Besides the potential for isolation and the challenges of providing services in lower-density locations, these areas pose other challenges for aging populations. While housing costs are often lower the farther out one lives from a city’s central area, many older households still face housing affordability difficulties given that they have comparably lower incomes than their urban peers. Lower-density areas also tend to offer fewer rental options (JCHS, 2020). This can make it difficult for older owners to move within communities if they are seeking more affordable housing that is accessible and low-maintenance.
Aside from transportation and distance challenges, exurban and rural areas may not offer the type of walkable neighborhood found in denser locations, which can reduce opportunities for exercise and interaction. Another concern is that healthcare providers are increasingly in short supply in America’s more rural communities (JCHS, 2019).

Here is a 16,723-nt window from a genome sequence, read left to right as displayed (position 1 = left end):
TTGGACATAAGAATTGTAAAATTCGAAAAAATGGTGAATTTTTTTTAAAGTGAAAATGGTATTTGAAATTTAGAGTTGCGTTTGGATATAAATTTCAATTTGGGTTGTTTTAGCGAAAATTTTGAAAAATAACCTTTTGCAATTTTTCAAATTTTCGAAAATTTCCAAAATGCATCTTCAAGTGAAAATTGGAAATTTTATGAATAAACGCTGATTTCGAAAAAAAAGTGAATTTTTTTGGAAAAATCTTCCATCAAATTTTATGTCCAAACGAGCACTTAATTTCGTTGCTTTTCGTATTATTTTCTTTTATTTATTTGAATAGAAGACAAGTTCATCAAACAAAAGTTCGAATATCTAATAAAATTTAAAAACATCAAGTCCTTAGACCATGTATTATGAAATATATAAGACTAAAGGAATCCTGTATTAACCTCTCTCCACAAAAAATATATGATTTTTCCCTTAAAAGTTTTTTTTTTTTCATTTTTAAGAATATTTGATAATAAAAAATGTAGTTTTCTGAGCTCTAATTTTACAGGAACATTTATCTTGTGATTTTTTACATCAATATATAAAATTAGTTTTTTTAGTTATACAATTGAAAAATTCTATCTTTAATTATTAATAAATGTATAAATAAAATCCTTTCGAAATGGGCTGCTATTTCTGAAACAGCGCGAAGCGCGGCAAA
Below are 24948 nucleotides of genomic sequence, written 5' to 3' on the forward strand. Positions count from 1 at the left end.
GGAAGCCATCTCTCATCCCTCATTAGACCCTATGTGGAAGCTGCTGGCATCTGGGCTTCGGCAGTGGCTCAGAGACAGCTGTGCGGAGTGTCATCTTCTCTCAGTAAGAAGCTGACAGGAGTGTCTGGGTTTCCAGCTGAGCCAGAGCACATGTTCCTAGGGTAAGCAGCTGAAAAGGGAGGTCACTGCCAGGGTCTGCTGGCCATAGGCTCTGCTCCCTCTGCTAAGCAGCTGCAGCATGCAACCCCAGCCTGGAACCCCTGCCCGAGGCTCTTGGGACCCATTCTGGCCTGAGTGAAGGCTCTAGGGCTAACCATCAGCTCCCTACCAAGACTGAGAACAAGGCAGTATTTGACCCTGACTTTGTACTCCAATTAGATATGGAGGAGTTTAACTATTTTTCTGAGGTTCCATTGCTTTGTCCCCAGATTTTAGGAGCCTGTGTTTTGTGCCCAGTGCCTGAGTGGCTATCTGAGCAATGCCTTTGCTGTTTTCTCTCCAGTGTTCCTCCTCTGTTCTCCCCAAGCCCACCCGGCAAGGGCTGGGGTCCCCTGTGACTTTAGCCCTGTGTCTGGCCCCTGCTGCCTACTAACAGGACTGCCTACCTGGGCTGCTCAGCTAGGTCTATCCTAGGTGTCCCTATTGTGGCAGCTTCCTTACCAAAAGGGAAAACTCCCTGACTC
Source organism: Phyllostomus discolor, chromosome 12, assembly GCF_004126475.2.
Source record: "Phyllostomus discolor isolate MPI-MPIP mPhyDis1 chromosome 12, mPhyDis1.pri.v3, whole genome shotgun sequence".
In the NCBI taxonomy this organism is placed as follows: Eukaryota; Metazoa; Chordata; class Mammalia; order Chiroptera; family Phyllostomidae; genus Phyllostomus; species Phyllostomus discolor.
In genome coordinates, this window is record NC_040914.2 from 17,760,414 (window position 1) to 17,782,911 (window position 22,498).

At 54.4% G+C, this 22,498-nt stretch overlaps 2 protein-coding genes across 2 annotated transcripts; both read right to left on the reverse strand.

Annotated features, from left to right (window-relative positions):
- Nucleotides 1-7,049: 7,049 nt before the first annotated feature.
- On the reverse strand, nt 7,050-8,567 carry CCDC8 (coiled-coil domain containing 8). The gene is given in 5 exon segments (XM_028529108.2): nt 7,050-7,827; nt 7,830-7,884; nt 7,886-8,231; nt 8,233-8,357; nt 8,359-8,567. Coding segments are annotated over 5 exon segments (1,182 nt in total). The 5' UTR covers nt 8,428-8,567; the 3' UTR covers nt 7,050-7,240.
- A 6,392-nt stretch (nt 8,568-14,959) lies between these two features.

‘From 2017 to 2018, only 3.6 percent of individuals ages 65 to 79, and 2.9 percent of those ages 80 and older, relocated.’
Denser locations do not necessarily solve these issues, however. Public transit may be more available in urban settings, but may be physically inaccessible to older adults, and is likely to be more attuned to the schedules and destinations of commuters rather than the older population. While there may be more rental options they are not always suitable to older people’s needs or finances. Renting or purchasing newer, centrally located, and accessible apartments or condominiums may exceed the budget of people selling modest, older homes in the same community, making it difficult for some to downsize but stay local.
Do People Move to More Suitable Housing?